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Aperture

The aperture of the lens is the diameter of the iris in the lens. This iris controls
how much lights shines through the lens.

Depth of Field
The aperture also controls the depth of field. Just as squinting can sharpen
vision stopping down or closing the iris increases the depth of field or focus.
Some images may call for unlimited focus, requiring stopping down to a minimum
aperture such as f 32. To much in focus can also clutter the image with visual
noise. Shallow depth of field, achieved from wide open apertures, can help
isolate the subject from the background, distracting elements become a wash of
tone and color. Shallow depth of field can often has a dreamlike or romantic
quality.
DOF is controlled by
Aperture
The smaller the aperture the more the depth of field
Focal length
Longer lens have less depth of field
Wide lens have greater depth of field
Shooting distance
Focus on further objects have more depth of field
Closer objects have shallow depth of field
What is in focus
What needs to be in focus
1/3 2/3 rule
Depth of field preview button

Aperture blades in lens that narrow light, different openings 1 stop or full stop =
2x circle lets in light exponentially
1 stop down = half the light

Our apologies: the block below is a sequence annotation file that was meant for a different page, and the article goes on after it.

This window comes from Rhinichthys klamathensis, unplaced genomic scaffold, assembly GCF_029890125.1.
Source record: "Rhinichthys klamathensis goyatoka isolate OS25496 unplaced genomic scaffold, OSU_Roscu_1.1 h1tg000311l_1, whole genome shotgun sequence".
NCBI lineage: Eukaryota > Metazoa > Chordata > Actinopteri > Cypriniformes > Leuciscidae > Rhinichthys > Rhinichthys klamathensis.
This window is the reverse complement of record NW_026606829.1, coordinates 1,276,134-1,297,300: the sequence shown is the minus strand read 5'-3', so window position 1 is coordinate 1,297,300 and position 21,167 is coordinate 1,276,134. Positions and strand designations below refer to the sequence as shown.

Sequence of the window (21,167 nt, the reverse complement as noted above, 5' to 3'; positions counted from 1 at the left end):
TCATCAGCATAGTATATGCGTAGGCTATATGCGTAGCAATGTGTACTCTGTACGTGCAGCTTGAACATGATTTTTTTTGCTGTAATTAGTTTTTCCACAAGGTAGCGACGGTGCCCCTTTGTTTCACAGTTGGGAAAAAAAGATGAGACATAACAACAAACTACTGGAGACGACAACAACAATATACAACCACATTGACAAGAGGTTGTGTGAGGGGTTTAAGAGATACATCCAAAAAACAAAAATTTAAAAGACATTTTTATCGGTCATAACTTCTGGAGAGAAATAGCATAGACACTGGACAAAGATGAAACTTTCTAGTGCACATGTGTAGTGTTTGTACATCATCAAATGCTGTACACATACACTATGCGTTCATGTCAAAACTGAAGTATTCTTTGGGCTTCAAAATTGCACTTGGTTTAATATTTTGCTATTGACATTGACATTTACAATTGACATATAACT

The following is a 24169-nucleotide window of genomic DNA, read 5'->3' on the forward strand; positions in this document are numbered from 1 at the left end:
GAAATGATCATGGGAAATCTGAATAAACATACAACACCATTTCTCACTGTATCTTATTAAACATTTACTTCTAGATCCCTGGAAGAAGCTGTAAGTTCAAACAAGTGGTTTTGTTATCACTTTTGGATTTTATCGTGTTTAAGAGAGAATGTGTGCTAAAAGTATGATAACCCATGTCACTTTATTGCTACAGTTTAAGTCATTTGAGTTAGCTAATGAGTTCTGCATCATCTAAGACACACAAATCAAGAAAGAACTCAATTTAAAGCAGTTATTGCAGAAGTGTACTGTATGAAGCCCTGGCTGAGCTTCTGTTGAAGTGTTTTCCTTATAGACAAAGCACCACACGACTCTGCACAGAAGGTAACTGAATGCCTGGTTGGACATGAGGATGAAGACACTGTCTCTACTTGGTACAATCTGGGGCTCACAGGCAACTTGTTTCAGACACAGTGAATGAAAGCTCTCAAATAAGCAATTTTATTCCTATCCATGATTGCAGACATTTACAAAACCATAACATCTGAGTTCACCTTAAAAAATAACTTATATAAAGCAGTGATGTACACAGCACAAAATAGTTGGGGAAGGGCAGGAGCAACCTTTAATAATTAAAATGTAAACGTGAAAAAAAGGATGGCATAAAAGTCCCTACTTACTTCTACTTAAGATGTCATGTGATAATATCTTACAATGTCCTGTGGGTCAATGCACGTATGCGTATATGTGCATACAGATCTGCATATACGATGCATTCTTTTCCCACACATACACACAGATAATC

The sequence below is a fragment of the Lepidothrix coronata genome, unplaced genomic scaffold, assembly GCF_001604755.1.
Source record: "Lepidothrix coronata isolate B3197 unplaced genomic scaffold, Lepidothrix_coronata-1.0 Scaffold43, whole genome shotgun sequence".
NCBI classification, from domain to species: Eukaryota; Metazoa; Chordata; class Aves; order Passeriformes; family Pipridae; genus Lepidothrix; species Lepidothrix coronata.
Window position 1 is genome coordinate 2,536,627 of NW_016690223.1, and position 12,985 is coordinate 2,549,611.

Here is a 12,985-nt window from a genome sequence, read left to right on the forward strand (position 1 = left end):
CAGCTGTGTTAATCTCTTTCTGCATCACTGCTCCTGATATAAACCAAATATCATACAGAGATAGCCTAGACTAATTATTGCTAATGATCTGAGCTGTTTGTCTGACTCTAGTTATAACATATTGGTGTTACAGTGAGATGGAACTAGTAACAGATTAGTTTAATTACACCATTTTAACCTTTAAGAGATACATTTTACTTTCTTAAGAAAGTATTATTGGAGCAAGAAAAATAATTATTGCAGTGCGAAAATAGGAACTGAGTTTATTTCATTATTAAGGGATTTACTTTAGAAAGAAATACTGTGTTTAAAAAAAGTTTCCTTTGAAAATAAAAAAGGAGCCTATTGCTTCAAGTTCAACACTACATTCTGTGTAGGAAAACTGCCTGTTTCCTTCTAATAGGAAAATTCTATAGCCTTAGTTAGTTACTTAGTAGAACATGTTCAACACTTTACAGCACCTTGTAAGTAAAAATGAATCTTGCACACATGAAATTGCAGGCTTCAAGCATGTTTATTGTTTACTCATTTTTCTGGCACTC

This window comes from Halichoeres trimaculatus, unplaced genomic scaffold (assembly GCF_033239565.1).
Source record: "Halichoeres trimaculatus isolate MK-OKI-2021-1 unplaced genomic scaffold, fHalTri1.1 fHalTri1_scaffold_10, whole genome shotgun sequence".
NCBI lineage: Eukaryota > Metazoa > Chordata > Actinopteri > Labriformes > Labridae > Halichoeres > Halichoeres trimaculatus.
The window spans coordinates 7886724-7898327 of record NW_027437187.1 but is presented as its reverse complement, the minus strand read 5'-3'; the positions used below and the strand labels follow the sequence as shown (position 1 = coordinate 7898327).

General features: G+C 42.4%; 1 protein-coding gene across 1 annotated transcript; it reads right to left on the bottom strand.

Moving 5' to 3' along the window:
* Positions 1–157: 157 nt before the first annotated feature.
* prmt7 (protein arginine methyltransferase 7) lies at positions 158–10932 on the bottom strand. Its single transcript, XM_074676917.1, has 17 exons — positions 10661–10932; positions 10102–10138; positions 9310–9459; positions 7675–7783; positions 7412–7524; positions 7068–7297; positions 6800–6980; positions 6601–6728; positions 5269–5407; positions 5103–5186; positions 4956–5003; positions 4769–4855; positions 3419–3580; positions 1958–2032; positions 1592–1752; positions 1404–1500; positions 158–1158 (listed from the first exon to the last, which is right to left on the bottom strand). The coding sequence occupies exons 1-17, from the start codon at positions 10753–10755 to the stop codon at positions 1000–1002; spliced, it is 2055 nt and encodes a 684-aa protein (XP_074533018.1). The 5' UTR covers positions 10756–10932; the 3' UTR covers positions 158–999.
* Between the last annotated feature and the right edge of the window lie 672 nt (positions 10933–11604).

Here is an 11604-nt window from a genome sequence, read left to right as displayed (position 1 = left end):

1 stop up = twice the light
1.0
1.4
2
2.8
4
5.6
8
11
16
22
32
45
64

ISO
ISO can be though of as film speed. The number corresponds to the light
sensitivity of the sensor. Optimum image quality is achieved at lowest possible
ISO. As technology increases higher ISOʼs will have less grain, choosing a ISO
that is 1 or 2 stops higher can give 1 or 2 stops of adjustment to aperture or
shutter, which can mean more depth of field or a shutter speed that is hand
holdable in a dim room vs a shutter that requires a tripod.
1 full stop is double the ISO or twice the sensitivity

50
100
200
400
800
1600
3200
6400

Higher ISOʼs result in more grain.

Better iso setting is using high iso that is 2 stops less than top iso
Higher ISO gives faster shutter speeds

Bracketing
Bracketing or shooting multiple exposures of an image can help ensure proper
detail is available in challenging exposures. To bracket an image, shoot multiple
shots, varying the exposure by adjusting the less important variable in the
exposure triangle.

Vision meeting craft

Learning the craft of photography allows us to express our vision, every tip and
technique gives us another element we can control to create the photograph.
Learning the intricacies of camera control and image control allows the
photographer to be in the moment. If you find yourself adjusting settings when
you should be squeezing the shutter release this is a sign that you need to
practice the mechanics more.